CBC News Interviews Suchiu: The BLUENOSE Legacy

March 25th, 2021 Newsletter

CBC Windsor Morning with Tony Doucette

CBC Radio has extended the warmest of welcomes to Suchiu’s project, THE BLUENOSE LEGACY, by requesting to do two interviews with him on the BLUENOSE’s birthday. Listen now by clicking the button below.

 

Transcription

Doucette:

Now to the artist, Ron Suchiu is on the line from his gallery in Essex. Good morning!

Suchiu:

Good morning, Tony.

Doucette:

Why have you chosen to paint the BLUENOSE, or why did you choose to paint the BLUENOSE?

Suchiu:

It’s basically a celebration in Canada. We are just coming through a horrific time with COVID and everything else, so  I thought with a lot of my paintings I am going to be working on I want to project hope with. The BLUENOSE as an iconic image for Canada seems to offer that hope. In my painting I actually represented it as a very strong ship coming through a storm.

Doucette:

Now a bit of background here, was there not a bit of spousal influence here?

Suchiu:

Yes, (oh boy you’re going to get me in trouble this morning!). Yes, Colleen had noticed that it was the 100th anniversary of the BLUENOSE launch as of today at 9:00 this morning, and she brought it to our meetings that we have. I’m always looking for something new to do and something exciting to do. In reference to what I’ve done in the maritime, I’ve worked with Millvina Dean with the Titanic, and Gordon Lightfoot with the Edmund Fitzgerald. Colleen brought that subject forward and we got it done.

Doucette:

Unlike the Titanic and the Edmund Fitzgerald, the BLUENOSE is a Canadian icon. What does that mean to you?

Suchiu:

You know, we are so far down in Canada, we are the southernmost tip of Canada and I started to believe I was becoming kind of an Americanized Canadian. Again, looking through the last year we’ve been through and everything else, it put me back and I watched Canada come through it very, very strong and I’m very, very proud of my country. I’ve mentioned before, I’m a born-again Canadian. The strength of our country, the size of the country, you know everything about Canada is something to celebrate and the BLUENOSE becomes a real good symbol for that.

Doucette:

In setting out to paint the BLUENOSE, what did you have in mind?

Suchiu:

I kind of stole the theme from the Gordon Lightfoot song “she’s a good ol’ boat, and she’ll stay afloat through the toughest gale and keep smiling”. I wanted to show the strength of the ship and coming through in the background you’ll actually see a gale that it has just come through.

Doucette:

So, in addition to the actual painting, you have some unique mementos. Tell me about that.

Suchiu:

A few years back, we worked with the Lunenburg company of the BLUENOSE II and when they were restoring the ship, we actually obtained some of the BLUENOSE II. What’s really nice with this is that we have framing packages, and everyone who knows us knows that we come up with some pretty unique framing packages for my art. Again, now for this piece, when it gets framed, it gets framed with a piece of the BLUENOSE II, the daughter ship of the BLUENOSE. The painting is called “The BLUENOSE Legacy” so we are actually tying the two ships together by using the framing that we are doing.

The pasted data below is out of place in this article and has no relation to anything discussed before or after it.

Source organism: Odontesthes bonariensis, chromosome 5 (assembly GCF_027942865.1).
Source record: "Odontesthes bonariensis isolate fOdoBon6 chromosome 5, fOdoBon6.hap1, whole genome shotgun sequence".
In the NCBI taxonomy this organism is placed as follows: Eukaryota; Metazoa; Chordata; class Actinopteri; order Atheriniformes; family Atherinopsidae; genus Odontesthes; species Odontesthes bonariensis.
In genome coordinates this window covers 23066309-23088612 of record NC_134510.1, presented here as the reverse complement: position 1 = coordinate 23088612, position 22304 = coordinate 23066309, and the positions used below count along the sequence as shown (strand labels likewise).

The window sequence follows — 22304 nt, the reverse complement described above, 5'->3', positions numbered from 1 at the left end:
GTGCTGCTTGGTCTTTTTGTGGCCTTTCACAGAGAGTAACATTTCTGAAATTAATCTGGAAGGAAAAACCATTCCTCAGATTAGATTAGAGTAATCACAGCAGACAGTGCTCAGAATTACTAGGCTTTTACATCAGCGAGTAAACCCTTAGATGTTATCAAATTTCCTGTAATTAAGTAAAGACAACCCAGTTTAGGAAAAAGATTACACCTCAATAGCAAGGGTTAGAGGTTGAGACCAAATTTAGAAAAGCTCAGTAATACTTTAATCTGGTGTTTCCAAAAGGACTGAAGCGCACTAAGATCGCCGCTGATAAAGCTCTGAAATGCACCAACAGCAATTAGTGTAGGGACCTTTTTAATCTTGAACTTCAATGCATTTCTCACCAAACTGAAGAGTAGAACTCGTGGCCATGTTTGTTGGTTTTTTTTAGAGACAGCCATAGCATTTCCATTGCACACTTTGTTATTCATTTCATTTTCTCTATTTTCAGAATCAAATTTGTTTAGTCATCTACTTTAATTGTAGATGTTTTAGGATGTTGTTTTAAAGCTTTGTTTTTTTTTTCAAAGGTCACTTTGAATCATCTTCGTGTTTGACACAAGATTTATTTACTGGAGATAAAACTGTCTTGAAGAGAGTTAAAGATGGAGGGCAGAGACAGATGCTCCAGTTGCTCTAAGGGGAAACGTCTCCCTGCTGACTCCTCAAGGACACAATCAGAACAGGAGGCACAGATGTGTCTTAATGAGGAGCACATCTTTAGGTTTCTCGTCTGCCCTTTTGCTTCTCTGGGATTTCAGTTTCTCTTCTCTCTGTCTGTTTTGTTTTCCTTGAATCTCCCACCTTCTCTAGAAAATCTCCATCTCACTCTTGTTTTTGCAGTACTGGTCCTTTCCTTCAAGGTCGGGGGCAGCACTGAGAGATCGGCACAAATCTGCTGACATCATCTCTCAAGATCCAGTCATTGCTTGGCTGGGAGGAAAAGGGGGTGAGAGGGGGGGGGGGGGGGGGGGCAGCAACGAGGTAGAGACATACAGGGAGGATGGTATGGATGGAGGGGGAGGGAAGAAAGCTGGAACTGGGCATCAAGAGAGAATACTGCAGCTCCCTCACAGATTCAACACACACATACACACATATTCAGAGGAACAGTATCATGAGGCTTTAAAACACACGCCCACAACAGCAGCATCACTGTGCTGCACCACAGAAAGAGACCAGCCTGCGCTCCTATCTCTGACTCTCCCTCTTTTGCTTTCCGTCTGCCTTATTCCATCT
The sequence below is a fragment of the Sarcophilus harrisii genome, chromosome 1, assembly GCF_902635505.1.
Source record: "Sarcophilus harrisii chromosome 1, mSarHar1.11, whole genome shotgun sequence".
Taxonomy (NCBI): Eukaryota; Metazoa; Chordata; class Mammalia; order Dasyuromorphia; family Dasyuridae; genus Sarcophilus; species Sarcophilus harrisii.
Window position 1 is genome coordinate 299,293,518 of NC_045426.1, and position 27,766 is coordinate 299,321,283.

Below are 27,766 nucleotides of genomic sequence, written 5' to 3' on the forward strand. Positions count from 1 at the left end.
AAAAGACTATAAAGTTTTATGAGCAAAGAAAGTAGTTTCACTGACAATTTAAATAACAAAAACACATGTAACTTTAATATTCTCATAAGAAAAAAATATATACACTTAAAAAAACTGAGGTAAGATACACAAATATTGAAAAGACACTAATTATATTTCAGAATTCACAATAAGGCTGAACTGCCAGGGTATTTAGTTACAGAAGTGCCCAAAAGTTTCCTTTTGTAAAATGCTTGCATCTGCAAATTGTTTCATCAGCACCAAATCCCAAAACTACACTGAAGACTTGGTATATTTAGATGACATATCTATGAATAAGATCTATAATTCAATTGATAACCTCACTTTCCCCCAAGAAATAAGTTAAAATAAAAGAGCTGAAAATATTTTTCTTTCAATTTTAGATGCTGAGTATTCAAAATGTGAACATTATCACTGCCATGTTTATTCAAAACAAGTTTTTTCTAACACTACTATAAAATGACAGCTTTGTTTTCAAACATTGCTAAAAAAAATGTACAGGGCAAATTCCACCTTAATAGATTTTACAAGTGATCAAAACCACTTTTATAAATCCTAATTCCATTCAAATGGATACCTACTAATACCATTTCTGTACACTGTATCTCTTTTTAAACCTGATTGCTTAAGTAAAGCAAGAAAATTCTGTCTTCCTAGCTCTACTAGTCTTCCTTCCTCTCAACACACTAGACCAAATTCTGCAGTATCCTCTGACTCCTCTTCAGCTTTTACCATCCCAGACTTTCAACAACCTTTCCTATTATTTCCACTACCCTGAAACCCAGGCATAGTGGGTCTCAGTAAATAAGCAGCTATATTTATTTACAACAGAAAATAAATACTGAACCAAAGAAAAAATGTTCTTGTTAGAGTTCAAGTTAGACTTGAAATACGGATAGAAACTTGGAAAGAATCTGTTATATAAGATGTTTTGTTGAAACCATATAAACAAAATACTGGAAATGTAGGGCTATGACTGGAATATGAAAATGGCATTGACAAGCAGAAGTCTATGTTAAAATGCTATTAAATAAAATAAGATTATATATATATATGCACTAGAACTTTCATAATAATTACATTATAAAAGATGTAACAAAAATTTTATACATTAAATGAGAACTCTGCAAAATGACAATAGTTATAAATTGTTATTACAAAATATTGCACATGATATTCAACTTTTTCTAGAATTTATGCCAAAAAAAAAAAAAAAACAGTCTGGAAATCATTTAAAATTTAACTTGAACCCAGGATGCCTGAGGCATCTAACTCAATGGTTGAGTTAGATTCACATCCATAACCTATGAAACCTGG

Doucette:

I should point out here that you had already done a painting of the BLUENOSE II, and this piece you’re talking about — it’s deck planking? Is that right?

Suchiu:

It’s actually the hull. They would be looking for dry rot in the hull, and we actually have pictures which I jokingly say the picture of the men that are  placing the plank on the side that it’s the actual plank that they are replacing. But it’s not, we will just have to pretend that’s true. But it is an actual plank piece from the side of the ship.

Doucette:

And it is actually possible that if one were to purchase this painting, they would get 10 cents back? Explain that.

Suchiu:

They can get as far as twenty cents back with the press proofs and artist proofs! For the artist proofs we have a 1921 dime, you know, a 100-year-old Canadian dime. There is no BLUENOSE on it, you know that year obviously there was no reason as she launched, to have a dime with her on it. Then in 1937, they actually started to put the BLUENOSE on the back of the dime and it’s been on there ever since.  So what we’ve done for the artist proofs, we have a 1921 dime with the piece of the wood in the frame, and in the press proofs we have a 1921 dime and 1937 dime. It’s actually the rarest dime in Canada it took us a long time just to find ten of them. And that also includes a piece of the ship. It’s quite a nice package for the wall, it’s not only showing a piece of history but it’s owning a piece of history.

Doucette:

Awfully good of you to to tell us about it. Thank-you so much, good luck!

Suchiu:

Thanks, Tony.

Share this post

There are no comments

Leave a Reply

Your email address will not be published.

Start typing and press Enter to search

Shopping Cart

No products in the cart.

error: Content is protected.